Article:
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“The concept of loss aversion is certainly the most significant contribution of psychology to behavioral economics.”

-Daniel Kahneman

If you got the US Dollar and Growth Slowing right, you got a lot of other things right in the month of May. With the US Dollar Index +5.5% for the month, mostly everything stocks and commodities deflated, big time. We call that Deflating The Inflation.

Gains on the short side were bountiful, but how do you deal with the losses? What institutional pressures, if any, do you feel? If you are no longer institutionalized, do institutional performance pressures affect how your positions move?

No matter where you go in this profession, these are behavioral questions that an over-supplied industry still needs to answer. It may not be what every strategist is allowed to write about, but it’s what all of our clients talk to me about. As Kahneman astutely summarizes in Chapter 28 of Thinking, Fast and Slow, “Still, threats are privileged above opportunities, as they should be.”

Back to the Global Macro Grind

Just because you need a certain return on your invested capital doesn’t mean Mr. Market owes you one. If I can tell you at 14-15 VIX that Growth Slowing is your research call (VIX YTD low = 14.26 on March 26th), that’s a huge opportunity to manage your risk.

Notwithstanding that it’s been glaringly obvious that all of Asia and Europe have been slowing since February-March (the data doesn’t lie; perma-bull economists do), here’s what the US Growth Slowing data looked like:

  1. US GDP: Q1 slows to 1.88% (versus 2.97% in Q4)
  2. US Fixed Investment Growth: Q1 slows to 0.61% (versus 0.78% in Q4)
  3. US Final Retail Sales Growth: Q1 accelerates to 1.67% (versus 1.16% in Q4)

Accelerates? Oh, right – we have to take the inflation from the gas pumps, groceries, etc. out of the Final Retail Sales acceleration. That’s called the GDP Deflator. That matters, primarily because you have to subtract the Deflator from US GDP:

  1. Q4 2011 US GDP Deflator = 0.84%
  2. Q1 2012 US GDP Deflator = 1.65%

In other words, inflation (using the Government’s conflicted calculation of it) doubled, sequentially, in Q1 versus Q4, and that’s why real growth (inflation adjusted) slowed.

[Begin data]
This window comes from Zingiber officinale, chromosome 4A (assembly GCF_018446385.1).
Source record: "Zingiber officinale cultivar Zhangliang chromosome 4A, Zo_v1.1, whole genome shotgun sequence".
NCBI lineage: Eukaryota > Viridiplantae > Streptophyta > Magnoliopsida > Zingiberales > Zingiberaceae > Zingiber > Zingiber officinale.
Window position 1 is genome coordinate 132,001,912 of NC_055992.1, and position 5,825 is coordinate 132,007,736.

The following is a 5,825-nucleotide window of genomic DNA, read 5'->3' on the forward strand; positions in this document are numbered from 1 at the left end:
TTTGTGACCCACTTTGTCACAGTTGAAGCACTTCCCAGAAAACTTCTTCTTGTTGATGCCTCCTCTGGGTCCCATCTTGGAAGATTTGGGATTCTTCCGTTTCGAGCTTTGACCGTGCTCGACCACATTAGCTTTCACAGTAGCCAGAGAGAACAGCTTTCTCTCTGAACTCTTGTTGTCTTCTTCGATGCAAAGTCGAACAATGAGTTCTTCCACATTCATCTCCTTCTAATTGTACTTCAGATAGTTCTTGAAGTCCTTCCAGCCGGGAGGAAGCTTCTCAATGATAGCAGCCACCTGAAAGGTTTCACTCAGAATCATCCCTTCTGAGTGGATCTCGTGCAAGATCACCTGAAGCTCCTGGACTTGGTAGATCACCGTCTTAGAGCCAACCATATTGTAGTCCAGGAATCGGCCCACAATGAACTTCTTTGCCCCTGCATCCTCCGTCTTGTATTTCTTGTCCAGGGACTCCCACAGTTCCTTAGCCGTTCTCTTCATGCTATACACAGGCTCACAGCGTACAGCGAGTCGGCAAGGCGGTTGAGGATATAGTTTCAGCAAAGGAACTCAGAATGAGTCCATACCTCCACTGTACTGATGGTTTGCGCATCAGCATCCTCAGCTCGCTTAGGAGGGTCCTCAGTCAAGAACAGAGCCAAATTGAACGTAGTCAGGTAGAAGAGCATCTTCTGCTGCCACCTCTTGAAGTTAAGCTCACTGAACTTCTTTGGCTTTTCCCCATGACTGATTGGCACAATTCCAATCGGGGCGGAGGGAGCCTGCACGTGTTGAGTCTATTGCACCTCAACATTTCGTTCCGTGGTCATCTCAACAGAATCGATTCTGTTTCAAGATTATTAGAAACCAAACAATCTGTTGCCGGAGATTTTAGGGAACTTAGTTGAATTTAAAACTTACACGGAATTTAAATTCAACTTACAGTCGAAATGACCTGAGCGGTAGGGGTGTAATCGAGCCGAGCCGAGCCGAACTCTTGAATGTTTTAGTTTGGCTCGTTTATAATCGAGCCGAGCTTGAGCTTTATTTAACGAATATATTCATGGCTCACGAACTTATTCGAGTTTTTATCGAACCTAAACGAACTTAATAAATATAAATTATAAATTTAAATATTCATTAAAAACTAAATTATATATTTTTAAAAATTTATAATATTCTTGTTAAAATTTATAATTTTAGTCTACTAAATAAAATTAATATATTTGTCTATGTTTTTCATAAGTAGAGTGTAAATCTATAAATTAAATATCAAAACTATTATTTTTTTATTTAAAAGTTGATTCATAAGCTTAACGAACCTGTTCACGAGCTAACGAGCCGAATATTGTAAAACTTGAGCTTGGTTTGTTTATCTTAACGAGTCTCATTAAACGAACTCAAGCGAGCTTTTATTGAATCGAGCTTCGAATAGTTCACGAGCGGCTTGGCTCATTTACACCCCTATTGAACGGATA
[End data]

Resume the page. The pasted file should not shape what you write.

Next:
This is why we are so focused on getting the US Dollar right. Get that right and you’ll get growth’s slope right. Gas is priced in Dollars. Therefore, when Ben Bernanke arbitrarily opted to devalue the US Dollar on January 25th, 2012, oil, gold, etc. ripped to their final February crescendos … and that, in turn, slowed real (inflation adjusted) US Consumption Growth.

It also freaked out fixed investments made by people like me who run small to medium sized businesses in this country. Growth Slowing is what Soros would call reflexive. It feeds on itself, erodes confidence, and slows the pace of hiring.

It also slows the pace of asset price appreciation. Stocks, Commodities, and Bonds are leading indicators – they get it:

  1. US Stocks = SP500 was down -6.2% in May and the Russell 2000 is down -10% since peaking on March 26th
  2. Commodities (CRB Index, 19 commodities) = down -16.2% since topping in late February
  3. Bonds (US Treasuries) = 10-year bond yields are down -35.9% from their March 2012 lower long-term high

I don’t need to take a “survey” or ask a company like CAT’s CFO for a look on Growth Slowing. Been there, tried doing both – it doesn’t work. Markets are a lot smarter than both of those qualitative narratives. These are lessons we all should have learned and incorporated into our risk management and research process since 2008.

Where do we go from here?

I don’t know.

I Embrace Uncertainty each and every risk management morning. I take the economic data as issued. And I work with my team on probability weighting what the new price (markets) and fundamental (economic) data means in our models.

Today’s data was not good. China’s PMI (50.4 in May vs 53.3 in April) showed a re-acceleration of Growth Slowing on the downside. South Korea printed its 3rd consecutive y/y decline in Exports (another May number) and in the US, yesterday’s PMI print for May of 52 (a 7.4% decline versus April), was nasty. So are June 1 declines in stock and commodity market prices.

No one likes losing. I think it was Billy Beane in Moneyball who said “I hate losing more than I like winning.” And when it comes to dealing with Loss Aversion, I think your clients probably think about it that way too.

My immediate-term support and resistance ranges for Gold, Oil (WTIC), US Dollar, EUR/USD, and the SP500 are now $1, $84.92-90.14, $82.24-83.51, $1.22-1.25, and 1, respectively.

Best of luck out there today,


Keith R. McCullough
Chief Executive Officer

Loss Aversion - Chart of the Day

Loss Aversion - Virtual Portfolio